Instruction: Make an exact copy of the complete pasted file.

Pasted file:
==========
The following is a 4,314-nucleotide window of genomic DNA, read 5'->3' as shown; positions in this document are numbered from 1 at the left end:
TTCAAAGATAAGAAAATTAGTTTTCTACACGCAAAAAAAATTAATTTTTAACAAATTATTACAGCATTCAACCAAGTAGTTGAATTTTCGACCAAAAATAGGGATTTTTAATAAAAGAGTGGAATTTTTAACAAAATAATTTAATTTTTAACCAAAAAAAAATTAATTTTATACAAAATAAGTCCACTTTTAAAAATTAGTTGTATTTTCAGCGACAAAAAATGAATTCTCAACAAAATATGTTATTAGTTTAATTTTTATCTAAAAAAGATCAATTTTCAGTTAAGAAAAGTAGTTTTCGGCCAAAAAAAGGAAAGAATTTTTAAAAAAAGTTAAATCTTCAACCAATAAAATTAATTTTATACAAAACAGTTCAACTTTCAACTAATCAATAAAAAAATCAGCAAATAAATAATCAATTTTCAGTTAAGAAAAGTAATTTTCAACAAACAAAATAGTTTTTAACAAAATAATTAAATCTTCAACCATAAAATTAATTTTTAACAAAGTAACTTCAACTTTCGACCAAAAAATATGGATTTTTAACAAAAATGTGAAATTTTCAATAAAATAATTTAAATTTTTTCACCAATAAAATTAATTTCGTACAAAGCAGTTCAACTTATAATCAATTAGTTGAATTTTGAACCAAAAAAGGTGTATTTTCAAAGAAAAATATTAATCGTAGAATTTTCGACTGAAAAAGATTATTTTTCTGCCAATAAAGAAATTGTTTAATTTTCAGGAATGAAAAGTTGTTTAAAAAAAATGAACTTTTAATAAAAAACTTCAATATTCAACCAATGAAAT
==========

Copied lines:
The following is a 4,314-nucleotide window of genomic DNA, read 5'->3' as shown; positions in this document are numbered from 1 at the left end:
TTCAAAGATAAGAAAATTAGTTTTCTACACGCAAAAAAAATTAATTTTTAACAAATTATTACAGCATTCAACCAAGTAGTTGAATTTTCGACCAAAAATAGGGATTTTTAATAAAAGAGTGGAATTTTTAACAAAATAATTTAATTTTTAACCAAAAAAAAATTAATTTTATACAAAATAAGTCCACTTTTAAAAATTAGTTGTATTTTCAGCGACAAAAAATGAATTCTCAACAAAATATGTTATTAGTTTAATTTTTATCTAAAAAAGATCAATTTTCAGTTAAGAAAAGTAGTTTTCGGCCAAAAAAAGGAAAGAATTTTTAAAAAAAGTTAAATCTTCAACCAATAAAATTAATTTTATACAAAACAGTTCAACTTTCAACTAATCAATAAAAAAATCAGCAAATAAATAATCAATTTTCAGTTAAGAAAAGTAATTTTCAACAAACAAAATAGTTTTTAACAAAATAATTAAATCTTCAACCATAAAATTAATTTTTAACAAAGTAACTTCAACTTTCGACCAAAAAATATGGATTTTTAACAAAAATGTGAAATTTTCAATAAAATAATTTAAATTTTTTCACCAATAAAATTAATTTCGTACAAAGCAGTTCAACTTATAATCAATTAGTTGAATTTTGAACCAAAAAAGGTGTATTTTCAAAGAAAAATATTAATCGTAGAATTTTCGACTGAAAAAGATTATTTTTCTGCCAATAAAGAAATTGTTTAATTTTCAGGAATGAAAAGTTGTTTAAAAAAAATGAACTTTTAATAAAAAACTTCAATATTCAACCAATGAAAT